Back in the olden days, pre-Celiac diagnosis, we used to frequent a local Vietnamese restaurant called Dalat. It was one of those fabulous little local places that you wouldnâ€™t necessarily go into unless somebody told you about it. But once you entered, the place was almost always packed, no matter for lunch or dinner. Thatâ€™s where I first learned to not just love, but crave Vietnamese cuisine.
Post Celiac diagnosis, we continued to eat there, and I continued to get sick everytime. That is until one of the cooks sat down with me and helped me figure out why. That was my first real experience with cross contamination. We realized that he cooked the gluten free rice noodles in the same water that he cooked the wheat noodles.
I havenâ€™t been back yet. Maybe someday. I do love their food. I donâ€™t know the dishes by name as much as by number. I havenâ€™t eaten there in about a year but I still remember the numbers. We always got the same thing, always number 2, 6, and 36. Sometimes number 103 if we were particularly hungry and wanted that extra dish. The fourth dish always put us over the top in terms of the amount of food. But on those nights, we allowed ourselves to be decadent and extravagant. Still, we managed to get out of there for about $25 for a lot of food.
Thereâ€™s another local Vietnamese restaurant called Pho Dakao. A few months after my diagnosis, I went there with a local support group, after meeting with the owner and carefully going over the menu. My husband and I still go there, though not very often. Itâ€™s just easier to eat at home. After awhile, you just get tired of the same old drill. Explaining to the waitstaff, hoping the kitchen gets it right. Turns out itâ€™s just easier and safer to eat home as much as possible.
Lest it sound like Iâ€™m whining, I am not. I have enjoyed cooking at home immensely. I have cooked more in the last year than I ever have in my entire adult life. And I like it! I like it!
Anyway, last week, I made Vietnamese food three days in a row. And then we swore we needed a break, I guess I didn’t realize that I still hadn’t gotten my fill. So, back to the drawing board. Except this time, I had fun creating my own recipe based on a few different dishes I’ve had at our local Vietnamese restaurants.
Number 36 at Dalat was a bun recipe that involved rice noodles served with a crunchy deep fried tofu and Nuoc Cham. It was usually a bit warm from the fried tofu. I cribbed from that recipe and came up with what I will humbly admit is a real winner. Ok, itâ€™s a bit labor intensive, but donâ€™t let that scare you away. Thereâ€™s very little cooking time to speak of, the prep time is what helps the dish come together.
If youâ€™re lucky enough to have a local Asian market, youâ€™re sure to find all the necessary ingredients. So, if youâ€™re feeling brave and in the mood for something new, something Vietnamese, give this a try!
Lemongrass Shrimp Cold Noodle Salad
2 tablespoons vegetable oil
Â¾ cup thinly sliced shallots
Shrimp & Cabbage:
1/3 cup fish sauce
Â¼ cup sugar
2 tablespoons finely chopped peeled fresh lemongrass
1 tablespoon vegetable oil
2 garlic cloves, minced
1 Â½ lbs. uncooked shrimp, peeled and deveined
3 Â½ cups shredded green cabbage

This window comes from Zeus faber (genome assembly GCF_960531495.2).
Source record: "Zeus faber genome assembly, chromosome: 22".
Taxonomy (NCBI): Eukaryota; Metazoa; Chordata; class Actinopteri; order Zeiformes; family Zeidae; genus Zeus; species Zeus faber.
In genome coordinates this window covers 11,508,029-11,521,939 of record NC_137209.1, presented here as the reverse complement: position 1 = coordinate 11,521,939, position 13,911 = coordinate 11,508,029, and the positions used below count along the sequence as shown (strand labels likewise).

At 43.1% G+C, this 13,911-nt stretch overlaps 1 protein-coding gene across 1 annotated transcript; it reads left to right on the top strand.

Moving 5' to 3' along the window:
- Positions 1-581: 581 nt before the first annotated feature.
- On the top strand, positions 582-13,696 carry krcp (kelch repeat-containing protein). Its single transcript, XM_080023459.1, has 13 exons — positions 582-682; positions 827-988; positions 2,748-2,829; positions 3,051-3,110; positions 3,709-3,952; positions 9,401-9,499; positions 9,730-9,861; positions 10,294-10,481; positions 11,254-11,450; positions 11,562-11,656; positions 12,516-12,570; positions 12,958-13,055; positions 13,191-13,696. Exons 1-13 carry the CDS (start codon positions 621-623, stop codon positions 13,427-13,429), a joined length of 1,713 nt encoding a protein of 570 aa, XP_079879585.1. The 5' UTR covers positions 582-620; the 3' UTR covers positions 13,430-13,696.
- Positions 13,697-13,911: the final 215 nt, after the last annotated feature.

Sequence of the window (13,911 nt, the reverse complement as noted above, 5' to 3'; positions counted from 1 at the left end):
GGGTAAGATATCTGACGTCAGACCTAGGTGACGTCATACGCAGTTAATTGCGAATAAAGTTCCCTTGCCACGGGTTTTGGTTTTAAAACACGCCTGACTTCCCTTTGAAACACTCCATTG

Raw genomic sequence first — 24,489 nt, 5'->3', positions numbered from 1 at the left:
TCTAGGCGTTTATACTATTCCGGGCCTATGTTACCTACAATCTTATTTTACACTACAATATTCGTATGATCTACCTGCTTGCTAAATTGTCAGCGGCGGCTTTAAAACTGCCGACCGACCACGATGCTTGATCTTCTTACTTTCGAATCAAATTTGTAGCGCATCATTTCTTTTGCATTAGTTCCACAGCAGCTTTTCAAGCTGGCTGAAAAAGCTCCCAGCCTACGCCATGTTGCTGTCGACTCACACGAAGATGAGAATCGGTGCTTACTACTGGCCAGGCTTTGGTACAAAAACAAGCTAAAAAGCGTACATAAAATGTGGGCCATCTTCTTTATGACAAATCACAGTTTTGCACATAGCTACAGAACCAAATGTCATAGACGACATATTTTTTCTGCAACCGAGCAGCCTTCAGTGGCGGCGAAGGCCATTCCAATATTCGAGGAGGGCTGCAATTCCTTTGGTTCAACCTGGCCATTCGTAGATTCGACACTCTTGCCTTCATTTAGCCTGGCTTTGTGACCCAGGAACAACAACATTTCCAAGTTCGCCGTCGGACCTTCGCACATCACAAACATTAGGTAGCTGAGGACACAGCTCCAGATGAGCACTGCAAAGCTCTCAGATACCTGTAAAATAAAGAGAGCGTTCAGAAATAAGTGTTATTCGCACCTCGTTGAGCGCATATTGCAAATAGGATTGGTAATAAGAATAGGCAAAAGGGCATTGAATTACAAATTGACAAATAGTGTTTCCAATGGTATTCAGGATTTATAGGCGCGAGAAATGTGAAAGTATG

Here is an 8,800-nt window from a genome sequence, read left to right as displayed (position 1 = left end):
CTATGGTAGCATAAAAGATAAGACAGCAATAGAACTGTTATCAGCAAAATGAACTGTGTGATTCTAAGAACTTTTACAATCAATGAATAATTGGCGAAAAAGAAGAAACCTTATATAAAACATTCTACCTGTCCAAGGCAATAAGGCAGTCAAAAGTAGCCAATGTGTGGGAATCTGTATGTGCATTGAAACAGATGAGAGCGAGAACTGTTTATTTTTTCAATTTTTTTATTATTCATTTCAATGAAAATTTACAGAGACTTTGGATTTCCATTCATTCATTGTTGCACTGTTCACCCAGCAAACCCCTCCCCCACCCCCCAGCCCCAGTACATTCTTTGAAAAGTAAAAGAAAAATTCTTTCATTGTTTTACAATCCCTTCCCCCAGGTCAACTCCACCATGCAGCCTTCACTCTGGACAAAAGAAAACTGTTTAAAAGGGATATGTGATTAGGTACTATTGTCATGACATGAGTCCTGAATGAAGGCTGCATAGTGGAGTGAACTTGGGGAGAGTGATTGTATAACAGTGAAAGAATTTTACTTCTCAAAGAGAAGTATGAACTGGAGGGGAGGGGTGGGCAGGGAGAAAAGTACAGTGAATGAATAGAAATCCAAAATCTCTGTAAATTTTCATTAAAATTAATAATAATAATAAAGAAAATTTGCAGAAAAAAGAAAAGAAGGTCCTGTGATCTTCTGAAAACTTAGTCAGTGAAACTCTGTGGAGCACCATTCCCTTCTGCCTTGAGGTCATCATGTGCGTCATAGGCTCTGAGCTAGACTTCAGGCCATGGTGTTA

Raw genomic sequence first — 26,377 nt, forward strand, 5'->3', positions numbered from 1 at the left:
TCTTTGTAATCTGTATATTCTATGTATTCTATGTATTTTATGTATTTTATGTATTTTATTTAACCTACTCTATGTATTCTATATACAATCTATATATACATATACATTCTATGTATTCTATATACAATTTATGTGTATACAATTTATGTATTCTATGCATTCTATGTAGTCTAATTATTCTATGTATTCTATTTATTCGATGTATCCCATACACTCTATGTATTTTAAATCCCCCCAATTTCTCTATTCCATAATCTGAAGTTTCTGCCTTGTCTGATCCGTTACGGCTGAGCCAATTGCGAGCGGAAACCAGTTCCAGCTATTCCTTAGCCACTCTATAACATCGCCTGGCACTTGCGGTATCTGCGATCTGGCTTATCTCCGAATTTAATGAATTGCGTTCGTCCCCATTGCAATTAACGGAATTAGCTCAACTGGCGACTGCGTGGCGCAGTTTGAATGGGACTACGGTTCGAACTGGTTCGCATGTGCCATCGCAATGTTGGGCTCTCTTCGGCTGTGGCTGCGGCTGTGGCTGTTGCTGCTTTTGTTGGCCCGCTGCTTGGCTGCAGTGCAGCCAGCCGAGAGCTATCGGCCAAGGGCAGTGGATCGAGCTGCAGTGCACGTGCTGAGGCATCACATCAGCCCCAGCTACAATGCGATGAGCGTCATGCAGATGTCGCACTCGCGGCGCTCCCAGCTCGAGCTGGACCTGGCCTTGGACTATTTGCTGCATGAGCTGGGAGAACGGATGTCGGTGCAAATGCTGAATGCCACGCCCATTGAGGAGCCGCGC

Recipe adapted from Corinne Trang, Authentic Vietnamese Cooking
5 tablespoons sugar
3 tablespoons water
1/3 cup fish sauce
Â½ cup lime or lemon juice
1 large clove garlic, minced
1/8 teaspoon dried red chili flakes
Salad (prep the following and have ready for assembling final dish):
8 ounces wide rice noodles (like for Pad Thai)
1 Â¾ cups shredded carrot
1 medium cucumber, halved lengthwise, seeded, thinly sliced
Â½ cup halved peapods
Â½ cup chopped fresh mint
Â½ cup chopped fresh Thai basil
Â½ cup chopped fresh cilantro
Â½ cup finely chopped unsalted roasted peanuts
To prepare shallot oil:
Heat oil in a small saucepan over medium heat. Add shallots. Cook 5 minutes or until golden brown. Be careful not to burn them. Strain the shallot mixture through a sieve over a bowl. Reserve the oil. Set aside the fried shallots.
To prepare shrimp & cabbage:
Combine all ingredients except for cabbage in a large zip-top plastic bag and seal.
Marinate in refrigerator 1 hour, turning occasionally. Remove shrimp from bag; discard marinade. Heat a non-stick wok and add shrimp. Cook until no longer pink. If you donâ€™t use a non-stick wok, you will need to use a small amount of oil to sautÃ© the shrimp. Remove from pan and allow to cool before adding to salad.
For the cabbage, heat 1 teaspoon vegetable oil in a wok or large flat pan. Saute cabbage for about 3 minutes or until it just begins to wilt. Remove from wok and aside. Allow to cool before adding to salad.
To prepare Nuoc Cham:
Whisk together the sugar, water, fish sauce, and lime juice in a bowl until the sugar is completely dissolved. Add the garlic and chili and let sit for 30 minutes before serving.
To prepare additional salad ingredients:
Place rice noodles in a large bowl and cover with boiling water. Let stand for 20 minutes. Drain. Combine the noodles, shallot oil (use less to begin, you can always add more), carrot, cucumber, and peapods. Mix well with tongs. Reserve the chopped peanuts for the finished salad.
To assemble this dish:
Put about 1 Â½ cups of the noodle mixture on a dinner plate. Begin layering the salad by adding Â¼ cup of chopped sautÃ©ed cabbage and then 6 â€“ 8 shrimp. Top with chopped mint, Thai basil, and cilantro, a spoonful of carmelized shallots, and about a teaspoon of chopped nuts. Drizzle some of the nuoc cham over the entire salad.